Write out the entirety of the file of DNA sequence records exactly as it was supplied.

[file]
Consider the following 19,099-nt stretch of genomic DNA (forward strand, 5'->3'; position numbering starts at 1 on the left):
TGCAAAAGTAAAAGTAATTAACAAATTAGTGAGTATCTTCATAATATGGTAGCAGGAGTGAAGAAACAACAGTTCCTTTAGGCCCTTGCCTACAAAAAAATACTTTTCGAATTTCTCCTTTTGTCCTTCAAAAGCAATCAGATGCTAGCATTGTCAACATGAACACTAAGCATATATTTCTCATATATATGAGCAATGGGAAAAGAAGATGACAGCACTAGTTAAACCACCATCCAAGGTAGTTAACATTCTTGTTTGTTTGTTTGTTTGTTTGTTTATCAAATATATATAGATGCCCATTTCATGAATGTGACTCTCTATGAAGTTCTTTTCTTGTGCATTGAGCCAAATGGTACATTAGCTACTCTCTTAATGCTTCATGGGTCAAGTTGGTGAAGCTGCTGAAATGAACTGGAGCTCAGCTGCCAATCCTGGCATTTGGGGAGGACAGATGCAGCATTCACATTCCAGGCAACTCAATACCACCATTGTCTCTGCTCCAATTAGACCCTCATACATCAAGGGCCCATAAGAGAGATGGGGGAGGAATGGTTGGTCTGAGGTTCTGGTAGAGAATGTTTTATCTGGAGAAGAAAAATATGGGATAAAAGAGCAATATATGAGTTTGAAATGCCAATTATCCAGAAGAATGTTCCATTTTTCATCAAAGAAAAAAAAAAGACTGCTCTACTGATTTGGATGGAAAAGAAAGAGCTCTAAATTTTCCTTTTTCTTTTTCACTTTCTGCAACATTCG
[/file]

Consider the following 19,099-nt stretch of genomic DNA (forward strand, 5'->3'; position numbering starts at 1 on the left):
TGCAAAAGTAAAAGTAATTAACAAATTAGTGAGTATCTTCATAATATGGTAGCAGGAGTGAAGAAACAACAGTTCCTTTAGGCCCTTGCCTACAAAAAAATACTTTTCGAATTTCTCCTTTTGTCCTTCAAAAGCAATCAGATGCTAGCATTGTCAACATGAACACTAAGCATATATTTCTCATATATATGAGCAATGGGAAAAGAAGATGACAGCACTAGTTAAACCACCATCCAAGGTAGTTAACATTCTTGTTTGTTTGTTTGTTTGTTTGTTTATCAAATATATATAGATGCCCATTTCATGAATGTGACTCTCTATGAAGTTCTTTTCTTGTGCATTGAGCCAAATGGTACATTAGCTACTCTCTTAATGCTTCATGGGTCAAGTTGGTGAAGCTGCTGAAATGAACTGGAGCTCAGCTGCCAATCCTGGCATTTGGGGAGGACAGATGCAGCATTCACATTCCAGGCAACTCAATACCACCATTGTCTCTGCTCCAATTAGACCCTCATACATCAAGGGCCCATAAGAGAGATGGGGGAGGAATGGTTGGTCTGAGGTTCTGGTAGAGAATGTTTTATCTGGAGAAGAAAAATATGGGATAAAAGAGCAATATATGAGTTTGAAATGCCAATTATCCAGAAGAATGTTCCATTTTTCATCAAAGAAAAAAAAAAGACTGCTCTACTGATTTGGATGGAAAAGAAAGAGCTCTAAATTTTCCTTTTTCTTTTTCACTTTCTGCAACATTCG